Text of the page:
I want to know why every time I hear about the HPV vaccine it is always related to cancer, just that: cancer. As if there is only one cancer; as if this vaccine is efficacious for all cancers.
Is "cervix" kind of like "scrotum" as in "word non grata?"
Can we not say "cervix" or "cervical" aloud, lest we start thinking of you know, Private Parts?
Okay maybe it's just a TV-censored word.
However, I think the delicate language and euphemisms can confuse people.
Let me be clear since newscasters are unable to be, and experts also seem unable to be.
* a DNA virus
* spread via contact
* the most likely transmission is via SEXUAL INTERCOURSE (sex)
* considered a SEXUALLY TRANSMITTED DISEASE (STD)
* infects men and women
* has been around for a long, long time
* has over a hundred strains
* has not been proven to be the causal factor in CERVICAL cancer
* only two types have been related (which is an entirely different words than CAUSES) at all to CERVICAL cancer
* only two types have been related to GENITAL warts
* Peter Duesberg and Jody Schwartz (molecular biologists, University of California at Berkeley) state that it is carcinogens not a virus that causes the abnormal cell proliferation:
Among the various issues they raised about the acceptance of HPV as the cause of cervical cancer was their fundamental concern that there was a lack of consistent HPV DNA sequences and consistent HPV gene expression in tumors that were HPV-positive.
They instead suggested that "rare spontaneous or chemically induced chromosome abnormalities which are consistently observed in HPV DNA-negative and positive cervical cancers induce cervical cancer."
* The US National Cancer Institute concurs, saying that direct causation has not been proven. In a controlled study of age-matched women, 67% of those with cervical cancer and 43% of those without were found to be HPV-positive. These cancers are observed on average only 20-50 years after infection.
* affects 3.3 per 100,000 women in the Uunited States
* The American Cancer Society estimates that in 2007, about 11,150 cases of invasive cervical cancer will be diagnosed in the United States.
* About 3,670 women will die from cervical cancer in the United States during 2007.
* Between 1955 and 1992, the number of cervical cancer deaths in the United States dropped by 74%. The main reason for this change is the increased use of the Pap test. This screening procedure can find changes in the cervix before cancer develops. It can also find early cancer in its most curable stage.
* Half of women diagnosed with this cancer are between the ages of 35 and 55.
* The 5-year relative survival rate for the earliest stage of invasive cervical cancer is 92%.
* HPV does not completely explain what causes cervical cancer. Most women with HPV don’t get cervical cancer, and certain other risk factors influence which women exposed to HPV are more likely to develop cervical cancer (such as smoking and immune deficiencies).
(Source: American Cancer Society)
The vaccine, Gardasil:
* is a three-shot series for $360, typically covered by medical insurance (assuming you have any) (it would come out of my pocket)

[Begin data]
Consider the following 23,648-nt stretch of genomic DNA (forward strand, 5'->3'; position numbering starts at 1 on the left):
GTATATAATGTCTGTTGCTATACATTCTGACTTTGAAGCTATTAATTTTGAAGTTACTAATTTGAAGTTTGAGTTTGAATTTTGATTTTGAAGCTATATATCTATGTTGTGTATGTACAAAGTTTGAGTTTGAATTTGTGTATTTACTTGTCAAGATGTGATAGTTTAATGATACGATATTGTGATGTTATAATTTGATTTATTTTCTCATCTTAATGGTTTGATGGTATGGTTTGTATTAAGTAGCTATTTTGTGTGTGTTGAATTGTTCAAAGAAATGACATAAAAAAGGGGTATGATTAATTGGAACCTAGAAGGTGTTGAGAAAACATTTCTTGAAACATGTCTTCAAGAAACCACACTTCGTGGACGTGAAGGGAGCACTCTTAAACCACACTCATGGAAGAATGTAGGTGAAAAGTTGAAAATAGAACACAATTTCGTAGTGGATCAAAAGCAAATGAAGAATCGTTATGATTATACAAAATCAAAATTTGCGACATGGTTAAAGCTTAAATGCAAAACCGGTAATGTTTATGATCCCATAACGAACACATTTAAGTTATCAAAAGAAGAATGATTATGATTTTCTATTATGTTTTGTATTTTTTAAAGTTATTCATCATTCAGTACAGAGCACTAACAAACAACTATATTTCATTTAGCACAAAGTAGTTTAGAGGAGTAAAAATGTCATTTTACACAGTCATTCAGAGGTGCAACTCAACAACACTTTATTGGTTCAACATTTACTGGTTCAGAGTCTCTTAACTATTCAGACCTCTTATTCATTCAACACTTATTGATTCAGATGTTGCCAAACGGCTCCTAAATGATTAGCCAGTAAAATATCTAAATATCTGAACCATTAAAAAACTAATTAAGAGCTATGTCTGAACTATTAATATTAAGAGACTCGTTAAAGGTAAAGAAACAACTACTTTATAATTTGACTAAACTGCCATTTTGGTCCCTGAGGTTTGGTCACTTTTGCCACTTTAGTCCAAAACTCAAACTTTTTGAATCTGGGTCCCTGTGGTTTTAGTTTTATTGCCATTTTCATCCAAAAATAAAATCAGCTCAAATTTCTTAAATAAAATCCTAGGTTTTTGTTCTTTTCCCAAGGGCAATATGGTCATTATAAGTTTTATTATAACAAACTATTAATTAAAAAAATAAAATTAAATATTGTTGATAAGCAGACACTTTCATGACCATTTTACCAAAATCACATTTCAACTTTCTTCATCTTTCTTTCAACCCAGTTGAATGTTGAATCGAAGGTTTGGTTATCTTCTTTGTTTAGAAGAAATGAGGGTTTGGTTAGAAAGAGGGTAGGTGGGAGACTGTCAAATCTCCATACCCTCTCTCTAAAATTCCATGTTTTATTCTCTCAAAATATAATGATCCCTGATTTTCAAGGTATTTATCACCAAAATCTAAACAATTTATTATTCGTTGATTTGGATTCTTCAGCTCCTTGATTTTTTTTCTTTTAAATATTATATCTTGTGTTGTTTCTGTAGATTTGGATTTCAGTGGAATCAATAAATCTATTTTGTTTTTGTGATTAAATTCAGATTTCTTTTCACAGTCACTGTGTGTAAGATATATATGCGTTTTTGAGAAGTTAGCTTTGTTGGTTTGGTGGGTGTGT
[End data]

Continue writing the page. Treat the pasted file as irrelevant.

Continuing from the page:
* protects against HPV types 6 and 11 (genital warts) and 16 and 18 (cervical cell changes)
* uses aluminum, which, due to adjuvants, can enter the brain, as well as cause inflammation at the injection site leading to chronic joint and muscle pain and fatigue:
Around 60 percent of those who got Gardasil or the aluminum placebo suffered side effects such as headache, fever, nausea, dizziness, vomiting, diarrhea, myalgia and the Gardasil recipients had more serious adverse events such as headache, gastroenteritis, appendicitis, pelvic inflammatory disease, asthma, bronchospasm and arthritis.
* has potential competition from Cervarix (GlaxoSmithKline) which targets types 16 and 18
(I think this is why you hear conflicting information about the vaccine targeting two or four types of HPV.)
The other vaccine, Cervarix:
* is effective 100% for 4.0 to 4.5 years.
* targets HPV types 16 and 18 (cervical cell changes)
Some important points to ponder:
* HPV types 16 and 18 are only related to about 70% of cervical cancers. Any vaccine you get will not prevent you from getting cancer. You might still get cancer, and it might be cervical cancer.
* The vaccines do not protect for a lifetime.
* Most people with healthy immune systems never exhibit any symptoms or problems from HPV.
* The vaccine should not replace regular health checkups and Pap tests
* The vaccine should not replace safe sex practices such as condoms. It doesn't prevent all STDs, or even all types of HPV. Also, keep in mind, HPV is a DNA-virus.
* News media employ hype and scare tactics to engage your attention. Don't just skim headlines or listen to soundbites, or rely on commericals for information. Dig deep.
In my last two blog posts about this, I linked to many sites. Go Google. Go learn. Nobody wants cancer. Nobody wants cervical cancer, but be aware of the facts, and the risks. Don't decide based on a sense of urgency and a sense of fear.
Some new things to read:
Study: More than 1 in 4 women has HPV (nice little chart breakdown of numbers)
Can Cervical Cancer Be Prevented? (American Cancer Society)
A Vaccine Every Woman Should Take (read the entire article...the headline is one of those hype deals to grab your attention)
Human papillomavirus (HPV) (eMedicine by WebMD)
copyright 2007 Julie Pippert
Tags: HPV and cervical cancer,HPV vaccine,Gardasil, Cervarix